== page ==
1999-2003: You know how they say you shouldn't pile one major life change on top of another? I never really listened to that advice. Two months after I become a father, I have a new job with another software company, just before their IPO. ATG is everything that a person could want in a workplace, with people who are both smart and nice. Like a golfer who finally has that one sweet swing, I'll spend the next 10 years trying to get that feeling back. IPO, dot-com boom, trips to LA, going global, partying in New Orleans, dot-com bust, "bring in the adults to run things," layoffs, layoffs, layoffs.
Fatherhood, take two. With two kids only 16 months apart, sleep is something we hallucinate about in the dark hours of the night. I never know what I'll come home to in the evenings, whether it's naked mattress surfing, Kiki and her cat, or the entire cast of Cats dancing under a paper jellicle moon. Life is an adventure.
2003-2008: When I can't lay another person off, I find myself reuniting with friends from the past. Ascend Consulting sends me into the depths of corporate America, where every day I find myself working for a startup while working at a multinational financial services company. Our clients are big, rich, and riddled with process, and I learn that working at startup speed makes you no friends. As my first client manager puts it, "You're wearing us out! You need to slow down and let things happen at their own pace." I slow down and learn how to push hard enough to get things done, but not hard enough to hurt any feelings. With all the leftover creative energy, I decide to start writing. This blog is born, along with the unpublished masterpiece, Hollywood.bomb. I rediscover biking and join the Patriot Pedalers to take the Best Buddies challenge. Writing follows riding, and I make riding a century sound epic and idiotic, often at the same time.
The family grows older, the children start school, and my wife and I start worrying about things like test scores and graduation rates. My wife returns to making music, creating three amazing CDs that touch thousands of lives. I get to do "additional percussion" on one of them, adding my hand claps to the background of a song while the producer accuses me of "flamming." The Red Sox break the Curse of the Bambino and New Englanders are winners again. Boston matures us, shapes us as a family, but it can't hold us. When my wife's parents retire to the West Coast, leaving us as the last family members in the East, it's time to look westward again.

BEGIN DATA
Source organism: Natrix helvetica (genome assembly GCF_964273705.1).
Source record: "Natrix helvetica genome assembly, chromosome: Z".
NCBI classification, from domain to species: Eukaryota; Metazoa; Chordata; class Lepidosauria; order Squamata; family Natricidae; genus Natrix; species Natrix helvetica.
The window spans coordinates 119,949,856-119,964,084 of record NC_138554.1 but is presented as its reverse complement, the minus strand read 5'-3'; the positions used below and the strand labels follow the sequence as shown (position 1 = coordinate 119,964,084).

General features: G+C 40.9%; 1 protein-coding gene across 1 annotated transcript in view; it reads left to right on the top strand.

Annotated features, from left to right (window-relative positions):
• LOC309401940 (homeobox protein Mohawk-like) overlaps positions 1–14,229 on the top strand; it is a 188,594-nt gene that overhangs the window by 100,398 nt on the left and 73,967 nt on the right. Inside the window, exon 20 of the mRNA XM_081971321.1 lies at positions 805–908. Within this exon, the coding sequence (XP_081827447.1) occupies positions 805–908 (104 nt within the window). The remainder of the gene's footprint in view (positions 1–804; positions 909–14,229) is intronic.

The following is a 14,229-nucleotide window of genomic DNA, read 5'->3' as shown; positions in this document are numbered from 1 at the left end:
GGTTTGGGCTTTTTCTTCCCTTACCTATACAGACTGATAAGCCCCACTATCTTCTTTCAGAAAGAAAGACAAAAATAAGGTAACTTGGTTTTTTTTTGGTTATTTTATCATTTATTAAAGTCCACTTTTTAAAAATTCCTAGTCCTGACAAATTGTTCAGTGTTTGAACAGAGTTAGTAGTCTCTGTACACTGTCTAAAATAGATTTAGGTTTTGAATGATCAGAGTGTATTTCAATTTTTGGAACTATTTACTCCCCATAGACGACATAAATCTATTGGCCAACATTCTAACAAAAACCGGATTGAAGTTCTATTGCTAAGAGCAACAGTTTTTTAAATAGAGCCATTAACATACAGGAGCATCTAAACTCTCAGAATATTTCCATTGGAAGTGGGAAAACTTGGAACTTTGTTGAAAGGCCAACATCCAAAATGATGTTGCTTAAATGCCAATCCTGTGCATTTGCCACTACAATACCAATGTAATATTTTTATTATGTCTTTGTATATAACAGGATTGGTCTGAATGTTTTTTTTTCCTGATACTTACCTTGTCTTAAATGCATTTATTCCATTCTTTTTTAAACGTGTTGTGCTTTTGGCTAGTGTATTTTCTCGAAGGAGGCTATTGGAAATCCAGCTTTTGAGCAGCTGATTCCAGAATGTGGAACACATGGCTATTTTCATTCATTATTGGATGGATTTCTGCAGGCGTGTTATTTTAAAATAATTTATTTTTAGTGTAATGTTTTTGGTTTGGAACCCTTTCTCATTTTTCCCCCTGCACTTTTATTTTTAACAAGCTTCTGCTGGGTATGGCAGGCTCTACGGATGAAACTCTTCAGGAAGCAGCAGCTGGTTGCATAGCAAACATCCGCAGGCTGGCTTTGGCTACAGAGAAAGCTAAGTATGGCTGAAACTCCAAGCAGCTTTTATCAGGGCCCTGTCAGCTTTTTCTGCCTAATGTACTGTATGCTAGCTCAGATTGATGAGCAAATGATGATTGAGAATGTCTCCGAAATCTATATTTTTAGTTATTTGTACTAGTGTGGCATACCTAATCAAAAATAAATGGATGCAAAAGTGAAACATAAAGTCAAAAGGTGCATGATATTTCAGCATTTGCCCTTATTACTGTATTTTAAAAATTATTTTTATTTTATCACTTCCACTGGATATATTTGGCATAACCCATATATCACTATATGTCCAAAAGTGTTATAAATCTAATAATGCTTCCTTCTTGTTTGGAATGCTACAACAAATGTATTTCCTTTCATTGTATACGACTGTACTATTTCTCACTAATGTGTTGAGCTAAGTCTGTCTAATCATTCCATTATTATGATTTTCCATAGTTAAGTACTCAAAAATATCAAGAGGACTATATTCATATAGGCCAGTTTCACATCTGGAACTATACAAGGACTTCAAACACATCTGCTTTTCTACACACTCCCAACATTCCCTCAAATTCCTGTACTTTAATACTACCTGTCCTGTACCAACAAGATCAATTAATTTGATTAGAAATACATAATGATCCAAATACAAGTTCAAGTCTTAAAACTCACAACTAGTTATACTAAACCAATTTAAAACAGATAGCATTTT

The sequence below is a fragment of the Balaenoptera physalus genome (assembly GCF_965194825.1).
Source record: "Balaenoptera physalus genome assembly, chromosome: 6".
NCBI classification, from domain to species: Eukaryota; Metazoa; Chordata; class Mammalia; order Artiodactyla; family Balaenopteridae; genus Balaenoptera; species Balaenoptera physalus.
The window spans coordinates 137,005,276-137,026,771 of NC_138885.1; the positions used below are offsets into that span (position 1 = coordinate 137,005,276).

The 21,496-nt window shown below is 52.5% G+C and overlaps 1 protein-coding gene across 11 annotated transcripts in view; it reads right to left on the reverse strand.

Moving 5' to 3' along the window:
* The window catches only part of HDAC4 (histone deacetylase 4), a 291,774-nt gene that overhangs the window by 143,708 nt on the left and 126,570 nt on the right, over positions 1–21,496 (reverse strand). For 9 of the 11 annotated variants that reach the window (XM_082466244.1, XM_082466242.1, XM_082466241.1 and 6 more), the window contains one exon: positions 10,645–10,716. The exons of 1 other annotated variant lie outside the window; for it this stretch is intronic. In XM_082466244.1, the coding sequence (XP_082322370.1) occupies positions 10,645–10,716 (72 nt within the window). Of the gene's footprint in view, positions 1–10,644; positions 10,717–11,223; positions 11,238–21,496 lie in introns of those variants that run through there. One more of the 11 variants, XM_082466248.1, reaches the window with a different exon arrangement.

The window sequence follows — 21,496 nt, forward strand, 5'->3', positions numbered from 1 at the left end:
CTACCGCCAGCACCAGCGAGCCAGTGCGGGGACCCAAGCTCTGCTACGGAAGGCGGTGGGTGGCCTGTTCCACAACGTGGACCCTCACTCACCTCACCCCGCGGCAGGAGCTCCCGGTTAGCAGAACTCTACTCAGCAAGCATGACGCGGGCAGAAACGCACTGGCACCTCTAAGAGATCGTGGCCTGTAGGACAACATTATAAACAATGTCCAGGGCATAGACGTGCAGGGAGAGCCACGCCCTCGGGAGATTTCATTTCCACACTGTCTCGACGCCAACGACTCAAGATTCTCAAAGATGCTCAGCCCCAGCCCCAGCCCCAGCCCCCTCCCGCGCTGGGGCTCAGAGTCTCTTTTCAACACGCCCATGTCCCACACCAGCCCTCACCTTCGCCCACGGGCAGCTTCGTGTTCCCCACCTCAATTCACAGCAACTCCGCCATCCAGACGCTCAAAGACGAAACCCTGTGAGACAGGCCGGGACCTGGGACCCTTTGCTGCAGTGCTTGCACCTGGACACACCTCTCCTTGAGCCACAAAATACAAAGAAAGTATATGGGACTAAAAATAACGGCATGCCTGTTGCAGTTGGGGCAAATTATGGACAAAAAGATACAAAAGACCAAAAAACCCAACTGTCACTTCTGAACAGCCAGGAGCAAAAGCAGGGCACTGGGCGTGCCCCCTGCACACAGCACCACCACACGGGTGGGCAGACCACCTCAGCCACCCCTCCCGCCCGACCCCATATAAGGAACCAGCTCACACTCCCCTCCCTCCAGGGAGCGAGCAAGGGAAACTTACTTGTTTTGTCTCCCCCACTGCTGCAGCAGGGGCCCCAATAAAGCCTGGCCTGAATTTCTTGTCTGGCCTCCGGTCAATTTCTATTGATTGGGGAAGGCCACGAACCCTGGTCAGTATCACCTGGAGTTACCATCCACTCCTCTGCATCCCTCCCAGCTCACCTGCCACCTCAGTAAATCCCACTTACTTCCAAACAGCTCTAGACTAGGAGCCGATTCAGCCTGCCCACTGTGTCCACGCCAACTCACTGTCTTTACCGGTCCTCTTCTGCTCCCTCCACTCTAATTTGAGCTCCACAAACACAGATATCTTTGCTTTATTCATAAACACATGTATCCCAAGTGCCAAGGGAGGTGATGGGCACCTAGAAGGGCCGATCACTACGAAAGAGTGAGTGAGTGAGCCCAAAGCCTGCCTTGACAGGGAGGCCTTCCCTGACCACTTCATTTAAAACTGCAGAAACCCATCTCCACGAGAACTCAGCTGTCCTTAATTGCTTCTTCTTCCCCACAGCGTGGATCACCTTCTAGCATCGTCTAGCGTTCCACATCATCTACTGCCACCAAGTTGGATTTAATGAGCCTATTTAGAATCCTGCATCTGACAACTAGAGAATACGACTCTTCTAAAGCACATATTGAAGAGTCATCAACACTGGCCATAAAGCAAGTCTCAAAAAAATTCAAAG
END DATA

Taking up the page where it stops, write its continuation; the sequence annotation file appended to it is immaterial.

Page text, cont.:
2009: Cross-country move #3. we leave twelve years's worth of memories and friendships behind as we pile into the car and drive west. This time we don't make it all the way to the other coast, but settle down in Boulder. Mountains replace the coastline as my primary navigation reference, and we learn that skiing is a lot more fun when you do it on real snow. Biking at high altitude takes some getting used to, but when everyone else is doing it, it's hard to stay home. The kids love their schools and we love our new home. I find a new job (or it finds me) while we're driving across the country, and the "Iowa phone interview with the lightning strike exclamation point" sets the stage for the adventure to come.
2010-2012: Boulder is for startups. Louisville is for families. Weekends are for recovery. The job makes me crazy and proud by turns as we accomplish things no one thought we could. So this is what it's like to own a product. My wife and the kids follow their passions, she into caring for others and they into sports like horseback riding and baseball. When no one's looking, I sneak out for rides on trails that leave me breathless with their beauty. Colorado is the place for us.
Huh. I guess it has been 20 years. We certainly didn't waste any of it, did we? Every one of these years was full of blessings and adventures, lots of laughter, a few tears, and a whole lot of learning. As I look at them now, I feel the life of them, but not the weight. Inside, I'm still that 21-year-old kid, looking out over the next year with impatience and excitement, wondering what will come next. Based on what has come before, I can't wait.
Happy 20th reunion, everyone! I can hardly wait for the 40th!